China curbs gold imports as trade war heats up
BEIJING, Aug 14: China has severely restricted imports of gold since May, bullion industry sources with direct knowledge of the matter told Reuters, in a move that could be aimed at curbing outflows of dollars and bolstering its yuan currency as economic growth slows.
The world's second largest economy has cut shipments by some 300-500 tonnes compared with last year - worth $15-25 billion at current prices, the sources said, speaking on condition of anonymity because they are not authorized to speak to the media.
The restrictions come as an escalating trade confrontation with the United States has dragged China's pace of growth to the slowest in nearly three decades and pressured the yuan to its lowest since 2008.
China is the world's biggest importer of gold, sucking in around 1,500 tonnes of metal worth some $60 billion last year, according to its customs data - equivalent to one-third of the world's total supply.
Chinese demand for gold jewelry, investment bars and coins has trebled in the last two decades as the country has rapidly become wealthier. China's official gold reserves meanwhile rose fivefold to nearly 2,000 tonnes, according to official data.
Chinese customs figures show it imported 575 tonnes of gold in the first half of the year, down from 883 tonnes in the same period of 2018.
In May, China imported 71 tonnes, down from 157 tonnes in May 2018. In June, the last month for which data is available, the decline was even sharper, with 57 tonnes shipped compared with 199 tonnes in June last year.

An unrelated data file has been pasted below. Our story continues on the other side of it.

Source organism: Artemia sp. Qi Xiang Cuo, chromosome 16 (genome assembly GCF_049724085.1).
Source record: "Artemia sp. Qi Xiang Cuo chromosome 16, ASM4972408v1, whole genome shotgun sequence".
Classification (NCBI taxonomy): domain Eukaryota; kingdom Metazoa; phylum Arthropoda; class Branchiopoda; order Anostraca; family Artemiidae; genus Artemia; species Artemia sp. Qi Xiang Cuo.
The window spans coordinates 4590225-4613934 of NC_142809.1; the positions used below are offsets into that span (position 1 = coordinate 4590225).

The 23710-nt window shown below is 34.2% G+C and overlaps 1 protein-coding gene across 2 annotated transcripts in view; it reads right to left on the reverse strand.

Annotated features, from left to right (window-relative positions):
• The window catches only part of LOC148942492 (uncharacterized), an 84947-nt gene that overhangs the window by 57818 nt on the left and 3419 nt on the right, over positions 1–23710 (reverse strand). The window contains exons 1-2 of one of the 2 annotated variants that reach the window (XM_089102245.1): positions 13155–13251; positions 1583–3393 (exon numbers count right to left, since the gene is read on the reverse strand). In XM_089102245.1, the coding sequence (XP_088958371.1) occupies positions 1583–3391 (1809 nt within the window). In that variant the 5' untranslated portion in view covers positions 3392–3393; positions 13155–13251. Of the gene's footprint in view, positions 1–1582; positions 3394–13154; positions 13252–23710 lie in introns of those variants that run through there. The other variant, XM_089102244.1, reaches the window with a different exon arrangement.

The bulk of China's imports - from places such as Switzerland, Australia and South Africa and usually paid for in dollars - are conducted by a group of local and international banks given monthly import quotas by the Chinese central bank.
But quotas have been curtailed or not granted at all for several months, seven sources in the bullion industry in London, Hong Kong, Singapore and China said.
"There are virtually no import quotas now issued in China," one source said. In June and July "next to nothing" was imported by banks, they said.
The Chinese central bank did not respond to a written request for comment.
Imports have not fallen to zero because some banks may still be receiving some quotas and other import channels, such as refineries receiving semi-pure mined gold, remain open, four of the sources said. -Reuters